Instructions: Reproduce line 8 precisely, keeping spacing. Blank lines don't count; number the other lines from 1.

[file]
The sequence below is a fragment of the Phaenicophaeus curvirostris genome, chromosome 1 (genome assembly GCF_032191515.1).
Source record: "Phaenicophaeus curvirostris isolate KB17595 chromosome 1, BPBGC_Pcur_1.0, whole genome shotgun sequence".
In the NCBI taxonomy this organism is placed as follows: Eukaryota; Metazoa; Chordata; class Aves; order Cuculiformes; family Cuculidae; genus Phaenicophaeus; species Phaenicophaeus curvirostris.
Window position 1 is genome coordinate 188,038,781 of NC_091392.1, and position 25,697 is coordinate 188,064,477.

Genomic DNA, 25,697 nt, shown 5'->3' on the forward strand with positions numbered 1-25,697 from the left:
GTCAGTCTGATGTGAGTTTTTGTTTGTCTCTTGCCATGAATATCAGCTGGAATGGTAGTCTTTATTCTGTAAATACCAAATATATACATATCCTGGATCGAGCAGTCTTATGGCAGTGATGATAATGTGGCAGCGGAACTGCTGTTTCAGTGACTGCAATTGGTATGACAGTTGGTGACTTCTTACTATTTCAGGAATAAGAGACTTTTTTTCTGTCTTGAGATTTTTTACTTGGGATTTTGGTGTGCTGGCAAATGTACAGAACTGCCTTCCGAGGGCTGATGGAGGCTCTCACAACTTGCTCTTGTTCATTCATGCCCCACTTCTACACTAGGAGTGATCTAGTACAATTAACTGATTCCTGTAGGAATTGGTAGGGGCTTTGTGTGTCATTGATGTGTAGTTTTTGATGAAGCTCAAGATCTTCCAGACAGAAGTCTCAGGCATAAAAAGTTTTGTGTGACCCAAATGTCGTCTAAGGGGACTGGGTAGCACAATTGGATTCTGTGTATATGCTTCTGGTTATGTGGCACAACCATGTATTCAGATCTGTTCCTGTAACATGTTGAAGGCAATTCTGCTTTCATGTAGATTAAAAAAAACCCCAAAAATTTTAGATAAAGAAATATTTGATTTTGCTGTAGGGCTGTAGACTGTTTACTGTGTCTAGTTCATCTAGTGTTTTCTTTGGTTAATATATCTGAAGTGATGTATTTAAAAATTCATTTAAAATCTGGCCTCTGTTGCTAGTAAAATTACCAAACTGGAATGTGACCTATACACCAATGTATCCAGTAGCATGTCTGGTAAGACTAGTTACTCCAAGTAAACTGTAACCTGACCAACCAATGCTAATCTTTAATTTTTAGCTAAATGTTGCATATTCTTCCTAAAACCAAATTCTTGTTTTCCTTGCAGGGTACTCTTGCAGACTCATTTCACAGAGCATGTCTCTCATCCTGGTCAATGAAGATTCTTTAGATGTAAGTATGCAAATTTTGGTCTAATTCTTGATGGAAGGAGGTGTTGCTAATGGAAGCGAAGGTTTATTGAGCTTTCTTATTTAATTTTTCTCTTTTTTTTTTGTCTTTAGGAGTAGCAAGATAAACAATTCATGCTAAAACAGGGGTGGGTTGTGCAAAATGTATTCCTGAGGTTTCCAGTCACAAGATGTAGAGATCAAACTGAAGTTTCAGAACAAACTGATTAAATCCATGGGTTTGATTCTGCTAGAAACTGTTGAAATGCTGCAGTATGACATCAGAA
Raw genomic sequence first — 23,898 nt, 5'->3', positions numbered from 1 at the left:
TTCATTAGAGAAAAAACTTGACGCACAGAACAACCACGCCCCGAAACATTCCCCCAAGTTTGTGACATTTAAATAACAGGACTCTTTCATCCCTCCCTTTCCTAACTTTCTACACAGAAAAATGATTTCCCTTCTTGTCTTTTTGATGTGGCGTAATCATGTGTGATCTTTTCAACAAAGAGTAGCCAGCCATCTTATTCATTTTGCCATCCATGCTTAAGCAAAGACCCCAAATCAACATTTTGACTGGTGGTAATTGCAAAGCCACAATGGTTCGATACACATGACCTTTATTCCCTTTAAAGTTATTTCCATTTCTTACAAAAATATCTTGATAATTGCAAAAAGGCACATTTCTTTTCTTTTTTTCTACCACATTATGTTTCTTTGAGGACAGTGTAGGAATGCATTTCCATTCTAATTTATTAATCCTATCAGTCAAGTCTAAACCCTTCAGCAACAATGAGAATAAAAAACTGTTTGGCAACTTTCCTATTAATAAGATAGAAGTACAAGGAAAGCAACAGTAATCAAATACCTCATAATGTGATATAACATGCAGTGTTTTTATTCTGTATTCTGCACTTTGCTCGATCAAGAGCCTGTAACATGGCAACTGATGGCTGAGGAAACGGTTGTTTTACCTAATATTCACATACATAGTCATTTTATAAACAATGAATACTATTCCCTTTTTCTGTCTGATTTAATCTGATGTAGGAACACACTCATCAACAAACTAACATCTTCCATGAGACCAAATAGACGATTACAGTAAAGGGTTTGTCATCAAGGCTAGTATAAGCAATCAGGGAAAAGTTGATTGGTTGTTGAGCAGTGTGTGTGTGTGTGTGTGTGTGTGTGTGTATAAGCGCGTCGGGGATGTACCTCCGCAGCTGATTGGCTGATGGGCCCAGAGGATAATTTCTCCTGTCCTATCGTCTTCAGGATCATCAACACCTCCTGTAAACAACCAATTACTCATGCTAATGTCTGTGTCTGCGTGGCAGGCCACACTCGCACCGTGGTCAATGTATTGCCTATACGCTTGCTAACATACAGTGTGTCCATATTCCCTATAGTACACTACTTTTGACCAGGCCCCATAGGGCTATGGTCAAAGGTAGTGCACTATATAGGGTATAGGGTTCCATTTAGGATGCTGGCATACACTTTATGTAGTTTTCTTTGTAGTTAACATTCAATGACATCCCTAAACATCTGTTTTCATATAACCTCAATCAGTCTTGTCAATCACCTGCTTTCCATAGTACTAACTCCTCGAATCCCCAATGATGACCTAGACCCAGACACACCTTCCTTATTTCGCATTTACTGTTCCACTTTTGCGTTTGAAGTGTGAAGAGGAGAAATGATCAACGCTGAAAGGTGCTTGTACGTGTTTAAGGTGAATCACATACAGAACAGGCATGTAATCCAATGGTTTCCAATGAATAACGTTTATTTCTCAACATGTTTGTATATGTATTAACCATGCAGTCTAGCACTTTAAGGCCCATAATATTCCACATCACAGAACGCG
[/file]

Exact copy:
TTCATTAGAGAAAAAACTTGACGCACAGAACAACCACGCCCCGAAACATTCCCCCAAGTTTGTGACATTTAAATAACAGGACTCTTTCATCCCTCCCTTTCCTAACTTTCTACACAGAAAAATGATTTCCCTTCTTGTCTTTTTGATGTGGCGTAATCATGTGTGATCTTTTCAACAAAGAGTAGCCAGCCATCTTATTCATTTTGCCATCCATGCTTAAGCAAAGACCCCAAATCAACATTTTGACTGGTGGTAATTGCAAAGCCACAATGGTTCGATACACATGACCTTTATTCCCTTTAAAGTTATTTCCATTTCTTACAAAAATATCTTGATAATTGCAAAAAGGCACATTTCTTTTCTTTTTTTCTACCACATTATGTTTCTTTGAGGACAGTGTAGGAATGCATTTCCATTCTAATTTATTAATCCTATCAGTCAAGTCTAAACCCTTCAGCAACAATGAGAATAAAAAACTGTTTGGCAACTTTCCTATTAATAAGATAGAAGTACAAGGAAAGCAACAGTAATCAAATACCTCATAATGTGATATAACATGCAGTGTTTTTATTCTGTATTCTGCACTTTGCTCGATCAAGAGCCTGTAACATGGCAACTGATGGCTGAGGAAACGGTTGTTTTACCTAATATTCACATACATAGTCATTTTATAAACAATGAATACTATTCCCTTTTTCTGTCTGATTTAATCTGATGTAGGAACACACTCATCAACAAACTAACATCTTCCATGAGACCAAATAGACGATTACAGTAAAGGGTTTGTCATCAAGGCTAGTATAAGCAATCAGGGAAAAGTTGATTGGTTGTTGAGCAGTGTGTGTGTGTGTGTGTGTGTGTGTGTGTATAAGCGCGTCGGGGATGTACCTCCGCAGCTGATTGGCTGATGGGCCCAGAGGATAATTTCTCCTGTCCTATCGTCTTCAGGATCATCAACACCTCCTGTAAACAACCAATTACTCATGCTAATGTCTGTGTCTGCGTGGCAGGCCACACTCGCACCGTGGTCAATGTATTGCCTATACGCTTGCTAACATACAGTGTGTCCATATTCCCTATAGTACACTACTTTTGACCAGGCCCCATAGGGCTATGGTCAAAGGTAGTGCACTATATAGGGTATAGGGTTCCATTTAGGATGCTGGCATACACTTTATGTAGTTTTCTTTGTAGTTAACATTCAATGACATCCCTAAACATCTGTTTTCATATAACCTCAATCAGTCTTGTCAATCACCTGCTTTCCATAGTACTAACTCCTCGAATCCCCAATGATGACCTAGACCCAGACACACCTTCCTTATTTCGCATTTACTGTTCCACTTTTGCGTTTGAAGTGTGAAGAGGAGAAATGATCAACGCTGAAAGGTGCTTGTACGTGTTTAAGGTGAATCACATACAGAACAGGCATGTAATCCAATGGTTTCCAATGAATAACGTTTATTTCTCAACATGTTTGTATATGTATTAACCATGCAGTCTAGCACTTTAAGGCCCATAATATTCCACATCACAGAACGCG